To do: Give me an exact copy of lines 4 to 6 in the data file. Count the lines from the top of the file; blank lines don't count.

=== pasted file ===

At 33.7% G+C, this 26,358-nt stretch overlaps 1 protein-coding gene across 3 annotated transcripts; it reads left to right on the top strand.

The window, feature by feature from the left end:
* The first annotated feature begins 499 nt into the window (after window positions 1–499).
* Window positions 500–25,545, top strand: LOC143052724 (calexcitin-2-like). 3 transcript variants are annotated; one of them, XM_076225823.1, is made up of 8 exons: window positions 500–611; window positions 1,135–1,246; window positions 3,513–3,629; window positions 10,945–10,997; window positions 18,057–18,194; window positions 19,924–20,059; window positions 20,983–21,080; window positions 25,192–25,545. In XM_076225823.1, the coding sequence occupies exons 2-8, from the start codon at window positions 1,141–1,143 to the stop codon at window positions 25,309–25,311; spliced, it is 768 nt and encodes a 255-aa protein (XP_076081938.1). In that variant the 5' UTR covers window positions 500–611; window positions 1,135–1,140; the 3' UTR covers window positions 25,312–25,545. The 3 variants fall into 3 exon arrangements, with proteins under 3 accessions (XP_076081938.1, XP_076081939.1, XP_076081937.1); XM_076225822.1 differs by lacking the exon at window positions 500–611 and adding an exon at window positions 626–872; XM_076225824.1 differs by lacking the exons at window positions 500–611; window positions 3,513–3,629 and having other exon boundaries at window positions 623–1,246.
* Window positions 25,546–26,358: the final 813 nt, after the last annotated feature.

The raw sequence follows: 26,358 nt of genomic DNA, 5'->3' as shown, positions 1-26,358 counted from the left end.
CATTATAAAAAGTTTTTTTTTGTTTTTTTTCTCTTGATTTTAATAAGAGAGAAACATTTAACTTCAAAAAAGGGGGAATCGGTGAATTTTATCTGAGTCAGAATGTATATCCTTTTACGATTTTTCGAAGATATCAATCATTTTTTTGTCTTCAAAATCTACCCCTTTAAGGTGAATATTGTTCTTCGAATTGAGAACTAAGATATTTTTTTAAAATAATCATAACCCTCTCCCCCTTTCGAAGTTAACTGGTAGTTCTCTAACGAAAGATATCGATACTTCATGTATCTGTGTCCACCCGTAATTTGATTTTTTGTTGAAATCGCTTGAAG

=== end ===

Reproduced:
* Window positions 500–25,545, top strand: LOC143052724 (calexcitin-2-like). 3 transcript variants are annotated; one of them, XM_076225823.1, is made up of 8 exons: window positions 500–611; window positions 1,135–1,246; window positions 3,513–3,629; window positions 10,945–10,997; window positions 18,057–18,194; window positions 19,924–20,059; window positions 20,983–21,080; window positions 25,192–25,545. In XM_076225823.1, the coding sequence occupies exons 2-8, from the start codon at window positions 1,141–1,143 to the stop codon at window positions 25,309–25,311; spliced, it is 768 nt and encodes a 255-aa protein (XP_076081938.1). In that variant the 5' UTR covers window positions 500–611; window positions 1,135–1,140; the 3' UTR covers window positions 25,312–25,545. The 3 variants fall into 3 exon arrangements, with proteins under 3 accessions (XP_076081938.1, XP_076081939.1, XP_076081937.1); XM_076225822.1 differs by lacking the exon at window positions 500–611 and adding an exon at window positions 626–872; XM_076225824.1 differs by lacking the exons at window positions 500–611; window positions 3,513–3,629 and having other exon boundaries at window positions 623–1,246.
* Window positions 25,546–26,358: the final 813 nt, after the last annotated feature.

The raw sequence follows: 26,358 nt of genomic DNA, 5'->3' as shown, positions 1-26,358 counted from the left end.